Unreasonable Group takes Diamandis to heart and goes for it
In recent weeks, we’ve seen a number of intriguing tweets and articles from the Unreasonable Group. What’s this all about? Obviously something about making positive change, not taking no for an answer. . . but how, and from what perspective? Perhaps a radical offshoot of Occupy? Nope, not quite. Not even close. It turns out that the Unreasonable Group is an umbrella for several related initiatives that aim to catalyze big money into a network of companies that are “dedicated to a new mode and new way of going about business. One that takes into account the value of all stakeholders involved, that is dedicated to transparency and vulnerability, that is pathologically collaborative, and one obsessed with leveraging profit to solve BFPs (Big F***ing Problems).” And they’re definitely thinking big, with the Virgin Group as their long-term model:
Capitalism is seeing a shift as significant and as large as the industrial revolution. We are living amidst an Entrepreneurial Renaissance. This fundamental shift in the way we go about and think about business is a trend that transcends all verticals and sectors. We need a brand that does the same. . . . To use an analogy, we hope to become the “Virgin” for the 21st century. Today, Virgin has over 400 companies in 40 countries that are part of the Virgin Group. We are striving to launch at minimum 50 companies operating in over 50 countries, all under the Unreasonable brand, by 2020. For us, this benchmark, if achieved, will only represent the beginning.
Will it work? Time will tell. We are the first to admit that we are shooting for the moon and that all of this is a massive experiment. That said, we hold the conviction that there is no experiment more noteworthy than this one and we can’t convince ourselves out of giving it a shot.
Peter Diamandis is likely the most high-profile champion of the potential for exponential societal breakthroughs driven by mission-based entrepreneurial initiatives. His two most recent books, Abundance: The Future is Better than You Think and Bold: How to Go Big, Create Wealth and Impact the World, preached this gospel in a convincing way, and his participation in the Singularity University community carries the message forward.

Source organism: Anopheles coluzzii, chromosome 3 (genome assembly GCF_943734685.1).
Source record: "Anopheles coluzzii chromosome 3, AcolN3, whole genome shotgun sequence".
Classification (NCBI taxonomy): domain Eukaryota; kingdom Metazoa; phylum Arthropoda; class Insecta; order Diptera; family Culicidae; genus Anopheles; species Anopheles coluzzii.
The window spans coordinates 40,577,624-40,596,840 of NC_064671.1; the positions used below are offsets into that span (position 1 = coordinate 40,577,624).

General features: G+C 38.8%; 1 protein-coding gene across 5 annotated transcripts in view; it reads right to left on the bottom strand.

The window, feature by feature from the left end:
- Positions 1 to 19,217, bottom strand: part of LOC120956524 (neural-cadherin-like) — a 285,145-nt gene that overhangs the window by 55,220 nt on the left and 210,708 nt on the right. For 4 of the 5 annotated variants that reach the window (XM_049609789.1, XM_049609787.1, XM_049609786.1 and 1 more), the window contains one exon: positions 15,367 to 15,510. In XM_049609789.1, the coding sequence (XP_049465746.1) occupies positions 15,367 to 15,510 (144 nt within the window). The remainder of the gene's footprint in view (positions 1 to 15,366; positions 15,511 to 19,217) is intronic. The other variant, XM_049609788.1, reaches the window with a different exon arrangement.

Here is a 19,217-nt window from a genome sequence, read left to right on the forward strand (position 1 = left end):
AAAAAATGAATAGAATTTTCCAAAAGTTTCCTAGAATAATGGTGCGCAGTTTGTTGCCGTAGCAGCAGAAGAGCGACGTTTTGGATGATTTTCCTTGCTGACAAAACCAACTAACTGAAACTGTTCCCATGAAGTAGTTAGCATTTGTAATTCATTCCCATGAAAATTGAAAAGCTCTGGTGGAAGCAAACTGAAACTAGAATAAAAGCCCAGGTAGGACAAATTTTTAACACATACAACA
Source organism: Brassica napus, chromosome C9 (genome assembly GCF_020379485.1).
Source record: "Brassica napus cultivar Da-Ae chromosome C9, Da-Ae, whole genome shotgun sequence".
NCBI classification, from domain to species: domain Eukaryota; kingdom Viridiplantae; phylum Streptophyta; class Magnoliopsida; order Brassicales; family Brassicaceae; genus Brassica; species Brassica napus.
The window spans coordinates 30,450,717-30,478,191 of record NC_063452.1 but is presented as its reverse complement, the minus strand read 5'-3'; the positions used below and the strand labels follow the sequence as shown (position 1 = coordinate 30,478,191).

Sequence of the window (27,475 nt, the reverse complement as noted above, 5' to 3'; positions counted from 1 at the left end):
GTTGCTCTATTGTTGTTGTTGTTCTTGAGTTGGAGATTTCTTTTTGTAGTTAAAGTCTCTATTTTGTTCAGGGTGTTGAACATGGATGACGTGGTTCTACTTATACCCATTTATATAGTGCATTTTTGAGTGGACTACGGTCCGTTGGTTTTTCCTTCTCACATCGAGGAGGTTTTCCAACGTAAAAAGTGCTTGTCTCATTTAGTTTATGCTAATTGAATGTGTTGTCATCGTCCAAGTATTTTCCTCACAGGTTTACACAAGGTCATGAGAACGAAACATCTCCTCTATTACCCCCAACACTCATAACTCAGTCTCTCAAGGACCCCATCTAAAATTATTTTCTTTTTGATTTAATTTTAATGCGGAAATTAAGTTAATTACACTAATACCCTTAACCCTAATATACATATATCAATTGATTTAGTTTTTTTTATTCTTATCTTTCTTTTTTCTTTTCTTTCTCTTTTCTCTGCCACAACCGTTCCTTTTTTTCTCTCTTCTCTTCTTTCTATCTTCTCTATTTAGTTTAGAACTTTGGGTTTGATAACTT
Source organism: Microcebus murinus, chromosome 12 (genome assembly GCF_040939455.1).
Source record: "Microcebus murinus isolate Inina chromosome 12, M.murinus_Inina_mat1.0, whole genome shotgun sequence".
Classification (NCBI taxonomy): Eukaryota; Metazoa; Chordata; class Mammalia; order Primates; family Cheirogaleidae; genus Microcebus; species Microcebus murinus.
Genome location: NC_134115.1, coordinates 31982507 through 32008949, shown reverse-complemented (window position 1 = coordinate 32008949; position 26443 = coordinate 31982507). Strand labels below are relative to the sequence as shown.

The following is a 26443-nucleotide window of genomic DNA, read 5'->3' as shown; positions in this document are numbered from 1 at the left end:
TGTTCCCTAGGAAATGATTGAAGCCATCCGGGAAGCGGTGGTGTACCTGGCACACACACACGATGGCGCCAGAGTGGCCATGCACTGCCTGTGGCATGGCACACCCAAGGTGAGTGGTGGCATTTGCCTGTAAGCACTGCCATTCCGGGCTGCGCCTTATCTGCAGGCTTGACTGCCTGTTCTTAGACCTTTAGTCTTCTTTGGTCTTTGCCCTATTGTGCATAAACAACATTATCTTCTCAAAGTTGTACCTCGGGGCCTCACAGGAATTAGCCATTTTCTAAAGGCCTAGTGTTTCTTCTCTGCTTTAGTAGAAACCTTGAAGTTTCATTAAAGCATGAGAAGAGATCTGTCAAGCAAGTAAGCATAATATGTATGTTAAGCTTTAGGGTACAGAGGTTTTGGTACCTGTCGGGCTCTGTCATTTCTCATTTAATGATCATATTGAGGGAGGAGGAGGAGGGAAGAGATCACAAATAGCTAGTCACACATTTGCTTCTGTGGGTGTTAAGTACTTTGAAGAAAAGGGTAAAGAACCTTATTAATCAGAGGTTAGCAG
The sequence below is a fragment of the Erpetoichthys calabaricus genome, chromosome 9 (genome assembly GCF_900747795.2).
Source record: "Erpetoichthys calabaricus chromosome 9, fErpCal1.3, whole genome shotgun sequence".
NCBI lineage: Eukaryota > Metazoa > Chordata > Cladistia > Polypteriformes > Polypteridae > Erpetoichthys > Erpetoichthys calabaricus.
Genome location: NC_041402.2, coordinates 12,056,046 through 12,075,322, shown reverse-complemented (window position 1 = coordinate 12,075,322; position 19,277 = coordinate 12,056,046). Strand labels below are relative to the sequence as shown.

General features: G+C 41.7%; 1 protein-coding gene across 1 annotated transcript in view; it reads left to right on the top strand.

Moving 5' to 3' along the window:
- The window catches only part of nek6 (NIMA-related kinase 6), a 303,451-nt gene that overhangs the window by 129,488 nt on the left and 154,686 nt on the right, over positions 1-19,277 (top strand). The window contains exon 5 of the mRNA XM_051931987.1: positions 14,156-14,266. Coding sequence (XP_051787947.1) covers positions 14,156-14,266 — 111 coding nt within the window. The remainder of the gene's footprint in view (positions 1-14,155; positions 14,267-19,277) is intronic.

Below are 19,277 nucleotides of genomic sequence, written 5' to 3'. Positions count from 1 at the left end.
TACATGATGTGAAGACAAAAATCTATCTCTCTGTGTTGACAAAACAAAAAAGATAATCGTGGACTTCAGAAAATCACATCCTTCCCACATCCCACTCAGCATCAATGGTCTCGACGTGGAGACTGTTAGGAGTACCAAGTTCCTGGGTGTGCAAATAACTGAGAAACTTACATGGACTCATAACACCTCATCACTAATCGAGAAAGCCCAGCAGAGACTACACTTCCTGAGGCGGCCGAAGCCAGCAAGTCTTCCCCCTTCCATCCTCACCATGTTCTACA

While the Unreasonable Group is primarily designed to support and inspire entrepreneurs, and their one investible fund, Unreasonable Capital, is a venture initiative available only to accredited investors, their website is a great place for anyone to get excited about the ways that the promise of capitalism—that people with excess money can innovate, experiment, and take a crack at solving problems—really might be redeemed by a new generation of wealth that cares as much about social and environmental issues as it does about their own fortunes.
For starters, check out this series of posts on Gender Lens Investing in Asia. Or this collection on the BFPs, including energy, poverty, health, and water. The most recent additions are rolled out on the Unreasonable blog. Poke around the site a bit and you’ll find all sorts of resources: a web series called Unreasonable TV, information on their training programs (including one for businesses that aim to create products and programs that benefit girls in poverty, called the Girl Affect Accelerator), and much more.
This is impact investing on steroids, boldly tackling issues that matter to our future by attracting capital, offering support to help entrepreneurs get better at what they’re trying to do, and educating the public about the good news that is out there but rarely finds its way into our conflict-obsessed media. For resilient investors who have the money to support such efforts, this and similar projects are quintessential Zone 9 investments; for those not able to invest their money here, it’s a Zone 3 activity of learning more about the evolutionary possibilities that are getting their footing. You may then want to explore the more modest opportunities that are out there that allow any of us to invest some of our savings in loan programs that support socially and environmentally beneficial initiatives worldwide; scroll through our Zone 9 resources for some initial possibilities (Calvert Foundation is a pioneer in this; several lending sites also serve all investors). Those of us who are fortunate enough to be just dealing with normal human problems need to also invest some of our time, energy, and money in those that are tackling the BFPs—by doing so, we’re investing in our shared global resilience.